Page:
Department of Electrical Engineering and Automation

MAPP (2020-2023)

Metrology Research Institute was involved in project MAPP - "Metrology for aerosol optical properties" financed by the European Metrology Programme for Innovation and Research (EMPIR).

The project

The overall aim of this project co-ordinated by PMOD (Physicalisch-Meteorologische Observatorium Davos, Switzerland) was to enable SI-traceable measurement of column-integrated aerosol optical properties retrieved from the passive remote sensing of the atmosphere using solar and lunar radiation measurements. Radiometers of the three largest aerosol monitoring networks were calibrated at NMI laboratories. Also, portable devices for the in-field calibration of network radiometers were developed in order to validate and improve the aerosol optical property retrievals using state-of-the-art inversion models. The project standardized aerosol optical properties retrieval by shortening the calibration chain, reduced calibration downtime of network radiometers, and established their consistent dissemination including uncertainty.

Optical radiometers monitoring environmental parameters including aerosols in an intercomapison campaign in Teneriffe 2016. (Figure by Tomi Pulli).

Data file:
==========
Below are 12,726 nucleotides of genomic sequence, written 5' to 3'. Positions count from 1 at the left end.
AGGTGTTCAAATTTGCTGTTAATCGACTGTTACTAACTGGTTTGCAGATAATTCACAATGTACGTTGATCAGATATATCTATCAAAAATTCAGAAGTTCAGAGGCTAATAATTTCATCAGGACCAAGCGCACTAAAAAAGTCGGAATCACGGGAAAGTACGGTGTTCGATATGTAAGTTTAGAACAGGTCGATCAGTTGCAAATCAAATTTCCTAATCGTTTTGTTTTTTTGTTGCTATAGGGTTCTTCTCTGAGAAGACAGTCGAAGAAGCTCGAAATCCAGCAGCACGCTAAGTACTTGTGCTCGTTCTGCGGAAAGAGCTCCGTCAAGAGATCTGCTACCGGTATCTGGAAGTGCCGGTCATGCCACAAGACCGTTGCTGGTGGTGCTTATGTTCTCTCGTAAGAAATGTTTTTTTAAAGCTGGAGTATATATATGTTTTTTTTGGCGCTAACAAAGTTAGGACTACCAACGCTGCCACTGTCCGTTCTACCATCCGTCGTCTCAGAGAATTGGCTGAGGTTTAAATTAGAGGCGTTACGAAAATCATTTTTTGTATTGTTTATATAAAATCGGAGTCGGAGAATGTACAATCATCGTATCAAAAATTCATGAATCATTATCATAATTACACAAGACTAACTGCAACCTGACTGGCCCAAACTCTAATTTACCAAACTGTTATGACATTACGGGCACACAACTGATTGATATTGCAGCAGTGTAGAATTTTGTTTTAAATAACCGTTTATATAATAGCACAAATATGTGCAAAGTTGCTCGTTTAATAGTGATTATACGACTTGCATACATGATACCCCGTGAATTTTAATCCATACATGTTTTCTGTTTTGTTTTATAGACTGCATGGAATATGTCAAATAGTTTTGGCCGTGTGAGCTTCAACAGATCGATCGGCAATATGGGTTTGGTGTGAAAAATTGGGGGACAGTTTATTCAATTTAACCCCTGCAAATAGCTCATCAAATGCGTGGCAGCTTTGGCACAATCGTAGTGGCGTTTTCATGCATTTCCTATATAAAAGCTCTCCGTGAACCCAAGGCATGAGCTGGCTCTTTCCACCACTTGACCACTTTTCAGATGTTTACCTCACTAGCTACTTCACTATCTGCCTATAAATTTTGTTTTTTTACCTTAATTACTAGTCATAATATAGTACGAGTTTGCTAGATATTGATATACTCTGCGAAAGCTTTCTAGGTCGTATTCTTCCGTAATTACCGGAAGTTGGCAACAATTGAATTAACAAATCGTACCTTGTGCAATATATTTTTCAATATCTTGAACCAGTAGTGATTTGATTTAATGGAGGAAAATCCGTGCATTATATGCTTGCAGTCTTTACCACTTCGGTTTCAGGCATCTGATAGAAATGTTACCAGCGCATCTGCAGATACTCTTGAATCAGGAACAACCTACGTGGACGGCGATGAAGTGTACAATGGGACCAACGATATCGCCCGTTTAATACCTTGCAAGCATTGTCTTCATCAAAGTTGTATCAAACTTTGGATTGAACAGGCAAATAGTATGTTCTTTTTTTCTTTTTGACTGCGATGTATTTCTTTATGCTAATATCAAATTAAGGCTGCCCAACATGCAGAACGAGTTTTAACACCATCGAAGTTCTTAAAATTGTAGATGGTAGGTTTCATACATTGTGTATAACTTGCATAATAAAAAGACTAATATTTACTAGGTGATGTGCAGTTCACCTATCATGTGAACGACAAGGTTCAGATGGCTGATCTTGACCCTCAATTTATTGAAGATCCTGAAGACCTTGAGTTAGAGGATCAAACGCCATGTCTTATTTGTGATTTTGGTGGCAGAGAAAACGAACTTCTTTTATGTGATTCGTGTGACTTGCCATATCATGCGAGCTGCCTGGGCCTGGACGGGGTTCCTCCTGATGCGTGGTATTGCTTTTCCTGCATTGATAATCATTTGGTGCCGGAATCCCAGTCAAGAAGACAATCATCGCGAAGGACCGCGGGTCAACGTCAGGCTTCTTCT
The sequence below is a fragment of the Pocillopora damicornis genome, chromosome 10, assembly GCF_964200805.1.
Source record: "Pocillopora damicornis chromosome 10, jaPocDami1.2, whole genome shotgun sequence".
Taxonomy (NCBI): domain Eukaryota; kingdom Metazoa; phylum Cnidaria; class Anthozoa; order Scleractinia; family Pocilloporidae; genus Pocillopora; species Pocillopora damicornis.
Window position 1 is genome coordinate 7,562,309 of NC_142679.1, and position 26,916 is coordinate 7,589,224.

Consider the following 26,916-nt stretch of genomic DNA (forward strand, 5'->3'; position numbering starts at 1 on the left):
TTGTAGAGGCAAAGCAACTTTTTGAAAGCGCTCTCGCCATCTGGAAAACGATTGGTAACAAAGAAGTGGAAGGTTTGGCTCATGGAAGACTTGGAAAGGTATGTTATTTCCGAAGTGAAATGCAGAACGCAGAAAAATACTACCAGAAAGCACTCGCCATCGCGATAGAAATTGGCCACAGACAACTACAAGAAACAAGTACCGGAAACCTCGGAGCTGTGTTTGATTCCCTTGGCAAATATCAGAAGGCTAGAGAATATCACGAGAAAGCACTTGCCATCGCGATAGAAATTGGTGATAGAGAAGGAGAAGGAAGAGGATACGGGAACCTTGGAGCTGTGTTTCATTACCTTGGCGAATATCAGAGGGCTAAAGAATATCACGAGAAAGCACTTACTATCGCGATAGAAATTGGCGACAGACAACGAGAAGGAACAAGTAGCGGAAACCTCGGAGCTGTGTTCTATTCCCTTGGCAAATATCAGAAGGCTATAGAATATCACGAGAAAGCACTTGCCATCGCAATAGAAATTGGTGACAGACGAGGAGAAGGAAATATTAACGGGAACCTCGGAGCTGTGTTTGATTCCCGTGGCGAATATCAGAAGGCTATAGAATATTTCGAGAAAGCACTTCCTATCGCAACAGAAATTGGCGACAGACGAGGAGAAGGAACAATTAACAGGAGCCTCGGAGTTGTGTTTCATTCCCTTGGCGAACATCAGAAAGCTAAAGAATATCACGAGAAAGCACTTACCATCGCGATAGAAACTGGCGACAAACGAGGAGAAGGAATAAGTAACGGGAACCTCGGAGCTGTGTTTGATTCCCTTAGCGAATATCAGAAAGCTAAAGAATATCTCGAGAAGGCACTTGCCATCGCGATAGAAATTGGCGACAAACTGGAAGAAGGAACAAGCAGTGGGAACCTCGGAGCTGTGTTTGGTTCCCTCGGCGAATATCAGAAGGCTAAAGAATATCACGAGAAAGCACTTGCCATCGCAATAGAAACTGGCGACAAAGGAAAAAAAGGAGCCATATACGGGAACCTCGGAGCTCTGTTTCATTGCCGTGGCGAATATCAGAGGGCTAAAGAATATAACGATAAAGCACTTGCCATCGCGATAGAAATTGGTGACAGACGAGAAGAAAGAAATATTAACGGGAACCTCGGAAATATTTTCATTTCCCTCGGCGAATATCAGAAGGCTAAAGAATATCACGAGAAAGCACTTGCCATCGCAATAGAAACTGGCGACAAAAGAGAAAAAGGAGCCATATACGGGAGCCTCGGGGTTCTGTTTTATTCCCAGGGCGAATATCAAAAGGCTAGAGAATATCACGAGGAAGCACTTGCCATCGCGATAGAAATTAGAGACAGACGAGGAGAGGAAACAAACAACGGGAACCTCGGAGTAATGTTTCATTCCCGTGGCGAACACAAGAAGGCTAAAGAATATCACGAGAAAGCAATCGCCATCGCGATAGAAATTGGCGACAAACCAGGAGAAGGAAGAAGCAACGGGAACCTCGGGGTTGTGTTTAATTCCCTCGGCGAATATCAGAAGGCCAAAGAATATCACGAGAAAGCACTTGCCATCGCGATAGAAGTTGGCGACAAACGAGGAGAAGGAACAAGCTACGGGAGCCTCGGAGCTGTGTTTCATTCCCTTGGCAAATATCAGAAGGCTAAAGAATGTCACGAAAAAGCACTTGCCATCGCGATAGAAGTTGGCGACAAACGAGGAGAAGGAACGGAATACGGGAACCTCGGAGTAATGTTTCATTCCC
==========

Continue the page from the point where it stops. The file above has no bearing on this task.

Figure 1. Optical radiometers monitoring environmental parameters including aerosols in an intercomparison campaign in Teneriffe 2016. (Figure by Tomi Pulli)

Aalto contribution

In the project, Metrology Research Institute developed and utilized a measurement setup for angular properties of radiometers. These are essential parameters for accurate measurements of aerosols. Also, nonuniformities of calibration sources were studied. In the earlier environmental projects with the same consortium, we developed novel simulation techniques to consider unknown correlations in uncertainty estimations. This work was continued in the project and Aalto used its gained experience in uncertainty evaluations with other partners [1].

Figure 2. Optical setup for measuring the spatial nonuniformity of an integrating sphere mounted on the XY translation stage at 325 nm (HeCd laser) and 543.5 nm (HeNe laser) wavelengths.
Figure 2. Optical setup for measuring the spatial nonuniformity of an integrating sphere mounted on the XY translation stage at 325 nm (HeCd laser) and 543.5 nm (HeNe laser) wavelengths. (Figure by Kinza Maham)

Spatial uniformity measurements

During the project, we built a setup for measuring spatial uniformities of integrating spheres (Fig. 2). The spatial uniformity measurement setup was tested on our own integrating sphere [2] and used to study customer spheres. Two different methodologies were tested and compared, direct measurement by scanning a small detector in front of the sphere, and a reversed method utilizing lasers. Measurements of an integrating sphere of a project partner revealed a critical design error in the source which was corrected.

Angular measurements